If you have been reading along for a while, you know that our family has lived all around the world, in a variety of great places. This nomadic lifestyle introduced us to vegetables, fruit, spices and other ingredients that we grew to love and adopted into our family meals, but when we moved on, sometimes those items weren’t available in the next place and we had to do without. Mourning the loss not just a little. With the advent of catalog shopping, the world got a little bit smaller. When I posted my recipe for potato curry, I went on about Madhur Jaffery’s Spice Kitchen cookbook, and how I came to own curry spices again in Brazil, so I won’t tell the story again here. But I will show you a photo of the little containers those spices came in because I remembered to take a photo this summer. Empty now, and a little bit rusty, they live on the small shelves over my sink in Houston and their bright colors make me happy, even when I’m washing dishes.
Anyway, this tomato chutney recipe is adapted from that same well-worn, food-bespattered book. It makes a great gift for neighbors and relatives but I always have a couple of jars on hand for personal consumption. Tomato chutney dresses up a plain grilled chicken breast or pork chops like nothing else can, with a hit of sour, sweet and spicy. But most importantly to our Sunday Supper theme today, it preserves a bumper tomato crop for enjoyment year round. Our host for today’s event is Heather from Hezzi D’s Books and Cooks and we have some fabulous recipes for you that will keep summer in your cupboard or freezer for many months to come.
12 cloves garlic, peeled
1 piece fresh ginger, about 4 inches long, 2 oz or 60g
3 cups red wine vinegar
3 tablespoons mustard oil or extra virgin olive oil
1 teaspoon brown mustard seeds
12 fenugreek seeds
1 teaspoon cumin seeds
1/2 teaspoon fennel seeds
1/2 teaspoon kalonji
4 lbs fresh ripe tomatoes (2 28-ounce cans whole tomatoes can be substituted)
3 cups sugar
3 teaspoons salt
1/2 – 1 teaspoon cayenne pepper (according to your personal preference – I use at least a teaspoon)
Cut the brown ends off of your garlic and peel and coarsely chop your ginger.
Put the garlic, ginger and 1/2 cup of the vinegar into the container of an electric blender and blend at high speed until smooth.
Halve the fresh tomatoes and cut out the hard cores.
|Pretty summer tomatoes from the UAE. Yes, farms do grow things in the desert.|
Heat the oil in a 4-quart, heavy-bottomed pot with non-metallic finish, over medium high heat. When hot, add the mustards seeds. As soon as they start to pop – this takes just a few seconds – add the fenugreek, cumin, fennel and kalonji.
Stir once quickly and add the paste from the blender. Stir paste for one minute then add the tomatoes (and juice from the can, if using,) the rest of the vinegar, the sugar, salt and cayenne pepper. Bring to a boil.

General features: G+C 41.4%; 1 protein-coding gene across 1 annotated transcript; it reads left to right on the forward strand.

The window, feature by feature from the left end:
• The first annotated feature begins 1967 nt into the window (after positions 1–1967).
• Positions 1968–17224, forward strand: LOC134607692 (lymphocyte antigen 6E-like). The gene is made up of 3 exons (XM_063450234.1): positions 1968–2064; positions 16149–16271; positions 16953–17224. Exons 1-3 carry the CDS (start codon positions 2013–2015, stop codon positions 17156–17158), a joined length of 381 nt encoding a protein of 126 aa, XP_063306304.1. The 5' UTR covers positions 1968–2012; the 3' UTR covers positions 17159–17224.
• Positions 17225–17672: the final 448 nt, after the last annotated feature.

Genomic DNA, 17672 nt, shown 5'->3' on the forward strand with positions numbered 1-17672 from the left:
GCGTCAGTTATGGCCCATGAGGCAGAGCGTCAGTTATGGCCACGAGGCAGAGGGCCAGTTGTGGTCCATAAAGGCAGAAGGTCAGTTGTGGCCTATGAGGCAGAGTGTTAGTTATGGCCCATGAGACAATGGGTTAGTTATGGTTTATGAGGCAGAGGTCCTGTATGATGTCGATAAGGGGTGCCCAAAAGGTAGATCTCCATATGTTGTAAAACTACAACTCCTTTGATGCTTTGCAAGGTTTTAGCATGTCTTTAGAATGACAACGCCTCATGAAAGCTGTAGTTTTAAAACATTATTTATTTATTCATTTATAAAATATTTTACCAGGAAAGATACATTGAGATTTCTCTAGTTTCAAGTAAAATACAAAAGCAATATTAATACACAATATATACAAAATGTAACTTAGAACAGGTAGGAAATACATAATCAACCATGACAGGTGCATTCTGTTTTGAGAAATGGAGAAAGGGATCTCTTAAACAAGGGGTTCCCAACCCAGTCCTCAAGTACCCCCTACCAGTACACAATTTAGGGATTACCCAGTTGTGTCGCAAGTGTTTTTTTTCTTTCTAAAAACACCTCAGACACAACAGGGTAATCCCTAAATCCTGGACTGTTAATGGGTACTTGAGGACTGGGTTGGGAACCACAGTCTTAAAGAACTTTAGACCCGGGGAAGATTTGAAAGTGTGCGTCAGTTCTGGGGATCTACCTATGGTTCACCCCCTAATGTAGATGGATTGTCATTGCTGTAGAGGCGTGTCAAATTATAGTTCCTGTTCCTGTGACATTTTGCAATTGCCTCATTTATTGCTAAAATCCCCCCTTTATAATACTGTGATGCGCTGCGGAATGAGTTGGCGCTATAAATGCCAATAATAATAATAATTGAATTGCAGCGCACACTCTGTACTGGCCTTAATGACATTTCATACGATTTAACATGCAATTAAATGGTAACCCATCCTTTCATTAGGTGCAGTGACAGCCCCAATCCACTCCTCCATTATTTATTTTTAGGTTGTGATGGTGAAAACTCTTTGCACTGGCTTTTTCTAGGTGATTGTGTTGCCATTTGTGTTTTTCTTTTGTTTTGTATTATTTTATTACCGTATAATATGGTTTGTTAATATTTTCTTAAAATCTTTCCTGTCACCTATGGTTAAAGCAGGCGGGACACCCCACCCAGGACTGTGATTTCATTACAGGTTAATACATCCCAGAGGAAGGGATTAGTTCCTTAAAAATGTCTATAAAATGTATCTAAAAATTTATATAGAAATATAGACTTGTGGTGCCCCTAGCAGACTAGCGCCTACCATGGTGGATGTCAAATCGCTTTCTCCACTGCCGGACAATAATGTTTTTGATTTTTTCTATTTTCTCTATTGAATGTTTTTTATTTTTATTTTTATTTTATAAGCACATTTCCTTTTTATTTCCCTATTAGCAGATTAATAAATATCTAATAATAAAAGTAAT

If such things matter to you, feel free to pick the skins out of the pot with tongs as they become detached from the tomatoes. Some can be rather thick so I do pick them out when I have that type of tomato. Otherwise, I leave them in.
Lower heat a bit and cook, uncovered, over medium heat at first and then, as the chutney thickens, on increasingly lower heat for about 1½ - 2 hours or until chutney becomes thick.
Stir occasionally at first and more frequently as it thickens.
Pour chutney into sterilized jars while still boiling hot, putting a metal teaspoon in each jar to keep it from cracking.
Remove the teaspoon and screw the lids on tightly and turn jars upside down until they are cooled.
When the jars are cool, you can turn them upright and the vacuum seal will pop in, keeping the chutney fresh for months in a cool dry cupboard. If the seal doesn't pop back in, store the jars in the refrigerator.
If you are giving it as a gift, by all means, make and print a pretty label.
Want to continue to enjoy the season’s bounty all year long? Have a look at the wonderful Preserving the Harvest recipes we have for you today.
- Apricot Ginger Jam from Happy Baking Days
- Banana Jam from Killer Bunnies, Inc
- Blueberry Cheesecake Ice Cream from Gotta Get Baked
- Blueberry Lemon Basil Jam from Daily Dish Recipes
- Candied Watermelon Rind from What Smells So Good?
- Fig and Strawberry Jam from Jane’s Adventures in Dinner
- Mixed Berry Rhubarb Jam from Hezzi-D’s Books and Cooks
- Mulberry Jam from Curious Cuisiniere
- Quick Peacharine Chutney from Shockingly Delicious
- Pineapple Upside Down Cake Freezer Jam from Cookin’ Mimi
- Strawberry Butter from The Urban Mrs
Other Outstanding Recipes:
- Fireweed Jelly from The Foodie Army Wife
- Flavoured Butters from Small Wallet, Big Appetite
- Gravlax from That Skinny Chick Can Bake
- Corn Cob Jelly from Blueberries and Blessings
- Deep South Dilly Beans from Eat, Move, Shine
- Fermented (Sour) Pickles from Growing Up Gabel
- Fire Roasted Salsa from Peanut Butter and Peppers
- Hot and Spicy Giardiniera from The Messy Baker
- Hot Italian Giardiniera from Healthy. Delicious.
- Jalapeños en Escabeche (Pickled Jalapeños) from La Cocina de Leslie
- Oi Kimchi (Korean Cucumber Kimchi) from Kimchi MOM
- Refrigerator Dill Pickles from Country Girl in the Village
- Spicy Sweet Tomato Chutney from Food Lust People Love
- Traditional Escabeche (Pickle) from Basic N Delicious
Join the #SundaySupper conversation on twitter each Sunday. We tweet throughout the day and share recipes from all over the world. Our weekly chat starts at 7:00 pm ET and you do not want to miss out on the fun. Follow the #SundaySupper hashtag and remember to include it in your tweets to join in the chat. Check out our #SundaySupper Pinterest board for more fabulous recipes and food photos.
Would you like to join the Sunday Supper Movement? It’s easy. You can sign up by clicking here → Sunday Supper Movement